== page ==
She is represented by Jack Shainman Gallery in New York.


Exhibition: Jackie Nickerson Photographs


Roger Ballen is the William Faulkner of image-makers. His work is in the collections of over 20 museums yet the general public does not know much about him. He still shoots film. He mines the areas between sculpture and photography, darkness and the light.  His photos are some of the richest in all of art. He makes his work in places in South Africa where the police will not go near; Hell on earth kind of places.  His disturbing work grabs the back of your brain and won’t let go. Right now he is everywhere. Check out why he has blown the doors off the art and photo world. Maybe the most powerful work ever done by any artist. To understand the environments he frequents, and thus his pictures, you have to see the video above first…

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“Photography is like going into the mineshaft”

“What I am doing is about visual relationships not stories…”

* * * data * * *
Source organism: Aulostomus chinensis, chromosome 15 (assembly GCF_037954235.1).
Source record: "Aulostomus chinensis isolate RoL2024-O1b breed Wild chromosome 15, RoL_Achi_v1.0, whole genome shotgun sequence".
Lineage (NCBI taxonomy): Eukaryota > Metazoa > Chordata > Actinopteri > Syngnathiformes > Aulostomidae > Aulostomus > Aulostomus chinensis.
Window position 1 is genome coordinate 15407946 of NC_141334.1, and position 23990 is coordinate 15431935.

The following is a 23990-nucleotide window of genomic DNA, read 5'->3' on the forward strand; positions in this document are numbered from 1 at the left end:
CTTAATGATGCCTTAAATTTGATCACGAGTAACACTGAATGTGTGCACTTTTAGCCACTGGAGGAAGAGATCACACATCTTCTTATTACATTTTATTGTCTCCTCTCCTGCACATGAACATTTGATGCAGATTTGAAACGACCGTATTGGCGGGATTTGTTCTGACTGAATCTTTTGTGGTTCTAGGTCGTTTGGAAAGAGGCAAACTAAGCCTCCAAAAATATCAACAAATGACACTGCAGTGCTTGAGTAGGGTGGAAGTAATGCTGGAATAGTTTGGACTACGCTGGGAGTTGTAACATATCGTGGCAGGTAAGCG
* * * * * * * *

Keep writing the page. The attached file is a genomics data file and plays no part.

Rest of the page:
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On his project: Aslyum for the Birds:

Asylum has two main meanings in the English language; the first is a place where insanity prevails and the second describes a place of refuge. In some ways those are very opposing meanings. In ‘Asylum of the Birds’, the asylum is place where animals and people live together away from the outside world. It’s a very claustrophobic, surreal and strange place yet, at the same time, what’s going on in this place is abnormal – it comes from deeper levels of the subconscious, but I don’t equate those deeper levels with insanity.

via January 2014 / Peggy Sue Amison in conversation with Roger Ballen



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Excerpt from his talk at the George Eastman House: The Shadow Chamber



The Photographs of Roger Ballen